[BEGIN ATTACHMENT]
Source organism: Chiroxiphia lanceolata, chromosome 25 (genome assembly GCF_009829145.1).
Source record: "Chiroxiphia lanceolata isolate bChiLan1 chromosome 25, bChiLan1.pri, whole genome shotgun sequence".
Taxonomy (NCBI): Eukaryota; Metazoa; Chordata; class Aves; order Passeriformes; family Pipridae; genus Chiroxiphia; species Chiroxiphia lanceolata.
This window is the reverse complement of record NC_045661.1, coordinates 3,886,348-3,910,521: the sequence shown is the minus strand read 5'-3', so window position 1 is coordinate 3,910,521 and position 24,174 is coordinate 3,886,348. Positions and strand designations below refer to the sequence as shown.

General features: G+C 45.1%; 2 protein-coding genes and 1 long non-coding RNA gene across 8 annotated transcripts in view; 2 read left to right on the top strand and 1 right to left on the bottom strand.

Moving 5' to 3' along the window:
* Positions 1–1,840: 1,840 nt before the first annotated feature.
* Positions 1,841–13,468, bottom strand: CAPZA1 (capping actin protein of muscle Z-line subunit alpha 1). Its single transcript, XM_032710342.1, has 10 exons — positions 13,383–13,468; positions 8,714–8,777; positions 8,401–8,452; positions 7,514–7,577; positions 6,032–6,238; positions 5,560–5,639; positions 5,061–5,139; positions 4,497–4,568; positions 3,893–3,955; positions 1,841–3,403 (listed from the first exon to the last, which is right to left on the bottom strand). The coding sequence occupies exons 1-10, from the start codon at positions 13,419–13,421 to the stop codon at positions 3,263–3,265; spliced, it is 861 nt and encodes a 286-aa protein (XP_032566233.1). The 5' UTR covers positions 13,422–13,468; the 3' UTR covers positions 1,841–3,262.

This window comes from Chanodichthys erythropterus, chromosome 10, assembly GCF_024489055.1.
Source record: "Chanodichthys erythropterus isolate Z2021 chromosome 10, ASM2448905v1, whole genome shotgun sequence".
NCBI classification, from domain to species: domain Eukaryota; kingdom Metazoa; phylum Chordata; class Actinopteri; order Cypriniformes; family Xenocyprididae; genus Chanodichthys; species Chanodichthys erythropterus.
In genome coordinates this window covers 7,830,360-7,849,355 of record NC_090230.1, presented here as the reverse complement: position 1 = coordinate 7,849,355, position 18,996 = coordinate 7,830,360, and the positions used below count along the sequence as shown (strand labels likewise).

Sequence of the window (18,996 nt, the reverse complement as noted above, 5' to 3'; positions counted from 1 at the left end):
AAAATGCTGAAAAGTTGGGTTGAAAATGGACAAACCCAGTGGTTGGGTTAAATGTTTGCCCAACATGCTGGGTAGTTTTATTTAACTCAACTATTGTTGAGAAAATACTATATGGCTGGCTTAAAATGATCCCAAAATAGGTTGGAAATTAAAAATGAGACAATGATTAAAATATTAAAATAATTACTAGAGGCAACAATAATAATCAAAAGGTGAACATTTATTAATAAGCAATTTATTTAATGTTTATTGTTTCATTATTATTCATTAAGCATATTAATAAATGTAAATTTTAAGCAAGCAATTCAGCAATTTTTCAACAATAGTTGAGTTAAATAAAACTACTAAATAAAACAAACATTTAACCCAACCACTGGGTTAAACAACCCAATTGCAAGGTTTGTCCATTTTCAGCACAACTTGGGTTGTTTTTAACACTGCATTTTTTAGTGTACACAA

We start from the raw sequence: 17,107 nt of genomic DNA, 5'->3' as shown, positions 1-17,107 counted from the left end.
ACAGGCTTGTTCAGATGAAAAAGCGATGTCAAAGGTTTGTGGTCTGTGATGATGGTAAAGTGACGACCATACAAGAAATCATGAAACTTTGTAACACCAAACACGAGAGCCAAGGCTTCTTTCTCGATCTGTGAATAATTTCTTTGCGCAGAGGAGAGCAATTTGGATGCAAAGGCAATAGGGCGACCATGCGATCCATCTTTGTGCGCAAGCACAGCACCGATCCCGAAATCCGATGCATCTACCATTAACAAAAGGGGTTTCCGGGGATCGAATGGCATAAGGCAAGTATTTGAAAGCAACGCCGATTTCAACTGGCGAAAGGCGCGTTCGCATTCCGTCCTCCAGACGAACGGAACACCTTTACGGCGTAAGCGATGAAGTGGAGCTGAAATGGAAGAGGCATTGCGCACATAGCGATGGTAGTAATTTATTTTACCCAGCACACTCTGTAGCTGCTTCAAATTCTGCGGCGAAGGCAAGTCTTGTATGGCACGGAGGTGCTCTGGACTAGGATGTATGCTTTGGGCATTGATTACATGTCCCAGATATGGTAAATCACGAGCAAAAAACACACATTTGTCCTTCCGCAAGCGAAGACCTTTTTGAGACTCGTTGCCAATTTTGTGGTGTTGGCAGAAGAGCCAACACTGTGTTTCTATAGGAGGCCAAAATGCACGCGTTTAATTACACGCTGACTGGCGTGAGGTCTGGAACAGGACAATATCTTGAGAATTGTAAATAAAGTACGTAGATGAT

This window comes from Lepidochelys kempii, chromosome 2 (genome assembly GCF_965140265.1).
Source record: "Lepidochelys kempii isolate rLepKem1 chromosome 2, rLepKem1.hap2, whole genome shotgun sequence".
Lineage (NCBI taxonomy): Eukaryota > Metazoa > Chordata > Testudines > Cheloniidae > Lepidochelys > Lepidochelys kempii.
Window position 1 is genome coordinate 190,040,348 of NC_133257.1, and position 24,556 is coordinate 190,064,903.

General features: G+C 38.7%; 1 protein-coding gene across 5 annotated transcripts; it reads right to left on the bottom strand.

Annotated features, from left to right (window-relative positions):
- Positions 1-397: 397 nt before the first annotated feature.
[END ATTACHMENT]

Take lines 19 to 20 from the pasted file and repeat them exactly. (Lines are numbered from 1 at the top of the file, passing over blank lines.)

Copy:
Lineage (NCBI taxonomy): Eukaryota > Metazoa > Chordata > Testudines > Cheloniidae > Lepidochelys > Lepidochelys kempii.
Window position 1 is genome coordinate 190,040,348 of NC_133257.1, and position 24,556 is coordinate 190,064,903.